A lack of scientific literacy could mean the development of false scientific conclusions. One of the main examples of this was the MMR vaccine scare. In 1998 an investigation into the three in one vaccine for measles was conducted by, the now discredited, Andrew Wakefield. He came to the conclusion that that vaccine could actually increase a child’s chance of developing autism. This research was released and caused fear in parents who then became hesitant to allow their children to receive the vaccine. It wasn’t until 2004 that an investigation intommr Wakefield’s research took place and it was found to be flawed. The medical records of the children he investigated did not match his research and the paper he published was taken  down.

This is a clear example of how important science literacy is. This spread of false information caused the vaccine rates to drop dramatically and a significant increases in measles, causing many children to suffer unnecessarily. New research found that there was no connection between and vaccine and autism and there are no side effects to the vaccine. However, some parents are still wary of the vaccine and refuse to allow their children to receive it.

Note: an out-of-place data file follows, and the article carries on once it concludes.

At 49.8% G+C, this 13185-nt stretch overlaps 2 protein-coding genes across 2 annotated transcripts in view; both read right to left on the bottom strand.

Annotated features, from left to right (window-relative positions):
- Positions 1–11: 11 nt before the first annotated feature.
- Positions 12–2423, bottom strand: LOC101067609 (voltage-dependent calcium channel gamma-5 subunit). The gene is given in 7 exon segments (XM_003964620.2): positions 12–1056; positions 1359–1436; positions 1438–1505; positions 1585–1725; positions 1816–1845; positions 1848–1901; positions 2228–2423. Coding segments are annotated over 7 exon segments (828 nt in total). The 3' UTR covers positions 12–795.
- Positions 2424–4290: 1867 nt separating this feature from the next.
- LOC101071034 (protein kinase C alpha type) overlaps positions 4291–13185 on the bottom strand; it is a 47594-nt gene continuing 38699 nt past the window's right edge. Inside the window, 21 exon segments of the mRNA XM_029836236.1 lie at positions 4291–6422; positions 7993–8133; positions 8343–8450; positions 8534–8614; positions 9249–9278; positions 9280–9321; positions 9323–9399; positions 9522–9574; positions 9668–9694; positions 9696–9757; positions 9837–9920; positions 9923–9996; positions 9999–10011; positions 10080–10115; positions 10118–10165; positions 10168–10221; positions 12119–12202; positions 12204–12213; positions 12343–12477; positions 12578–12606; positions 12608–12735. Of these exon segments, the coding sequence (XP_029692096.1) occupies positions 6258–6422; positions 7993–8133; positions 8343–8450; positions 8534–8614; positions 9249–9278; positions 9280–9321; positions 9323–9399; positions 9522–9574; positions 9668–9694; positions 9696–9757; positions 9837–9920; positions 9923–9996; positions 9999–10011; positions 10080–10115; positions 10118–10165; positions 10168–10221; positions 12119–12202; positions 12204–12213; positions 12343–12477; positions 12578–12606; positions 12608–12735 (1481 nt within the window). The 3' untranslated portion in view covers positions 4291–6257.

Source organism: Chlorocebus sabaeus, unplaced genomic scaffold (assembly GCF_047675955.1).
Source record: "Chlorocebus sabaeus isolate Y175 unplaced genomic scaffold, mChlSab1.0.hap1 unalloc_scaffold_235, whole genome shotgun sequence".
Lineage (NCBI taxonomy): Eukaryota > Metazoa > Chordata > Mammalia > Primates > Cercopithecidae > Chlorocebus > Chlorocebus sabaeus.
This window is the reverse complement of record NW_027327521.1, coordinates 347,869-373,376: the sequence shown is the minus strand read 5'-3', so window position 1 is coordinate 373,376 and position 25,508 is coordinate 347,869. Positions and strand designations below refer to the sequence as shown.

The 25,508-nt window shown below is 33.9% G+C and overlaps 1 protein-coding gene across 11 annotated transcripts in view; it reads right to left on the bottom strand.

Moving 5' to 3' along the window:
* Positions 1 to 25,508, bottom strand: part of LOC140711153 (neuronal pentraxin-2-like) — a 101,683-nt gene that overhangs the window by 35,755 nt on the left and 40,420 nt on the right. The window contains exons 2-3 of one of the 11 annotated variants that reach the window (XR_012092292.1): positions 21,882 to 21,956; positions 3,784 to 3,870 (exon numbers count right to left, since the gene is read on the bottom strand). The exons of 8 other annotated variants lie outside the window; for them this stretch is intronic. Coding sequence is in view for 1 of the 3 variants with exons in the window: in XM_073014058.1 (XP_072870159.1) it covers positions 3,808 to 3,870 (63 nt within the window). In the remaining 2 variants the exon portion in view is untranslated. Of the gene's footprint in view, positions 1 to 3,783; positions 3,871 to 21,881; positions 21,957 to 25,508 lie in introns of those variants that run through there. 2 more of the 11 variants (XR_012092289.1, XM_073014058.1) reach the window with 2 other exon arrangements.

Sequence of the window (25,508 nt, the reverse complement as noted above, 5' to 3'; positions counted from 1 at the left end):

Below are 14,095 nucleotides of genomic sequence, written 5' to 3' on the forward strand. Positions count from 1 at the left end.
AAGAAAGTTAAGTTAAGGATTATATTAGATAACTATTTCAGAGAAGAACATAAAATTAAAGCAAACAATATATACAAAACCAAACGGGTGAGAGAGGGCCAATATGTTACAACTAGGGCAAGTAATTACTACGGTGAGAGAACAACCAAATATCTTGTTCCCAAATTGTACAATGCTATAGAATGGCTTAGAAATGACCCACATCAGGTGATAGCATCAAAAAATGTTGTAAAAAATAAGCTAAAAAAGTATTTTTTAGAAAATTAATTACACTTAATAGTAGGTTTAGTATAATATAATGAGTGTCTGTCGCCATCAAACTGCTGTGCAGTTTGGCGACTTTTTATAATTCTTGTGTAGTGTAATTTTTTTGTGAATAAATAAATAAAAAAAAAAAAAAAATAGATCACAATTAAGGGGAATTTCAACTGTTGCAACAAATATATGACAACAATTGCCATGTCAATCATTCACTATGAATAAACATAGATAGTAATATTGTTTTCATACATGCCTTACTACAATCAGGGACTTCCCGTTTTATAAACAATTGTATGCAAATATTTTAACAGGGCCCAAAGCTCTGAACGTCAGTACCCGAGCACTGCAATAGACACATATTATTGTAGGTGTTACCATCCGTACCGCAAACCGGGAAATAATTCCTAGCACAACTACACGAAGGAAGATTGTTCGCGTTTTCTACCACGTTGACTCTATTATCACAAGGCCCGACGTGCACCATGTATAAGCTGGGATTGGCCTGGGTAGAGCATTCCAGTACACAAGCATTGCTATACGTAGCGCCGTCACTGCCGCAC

The process of fair testing is ensuring there are no deliberate advantages or disadvantages to any variables in an experiment (or, to any pupils in a school!). This ensures that the information gathered is reliable. To guarantee reliability any obvious advantages to any factors are controlled.

An example of this is how high a ball bounces (Prain, 2007). The height of the bounce the ball executes is measured, however the following things are considered:Screen Shot 2016-02-01 at 20.29.04

  • “Will the type of ball affect its bounce?”
  • “Will the surface on which it bounces affect the bounce?”
  • “Will the height from which you drop the ball affect its bounce?” (Prain, 2007)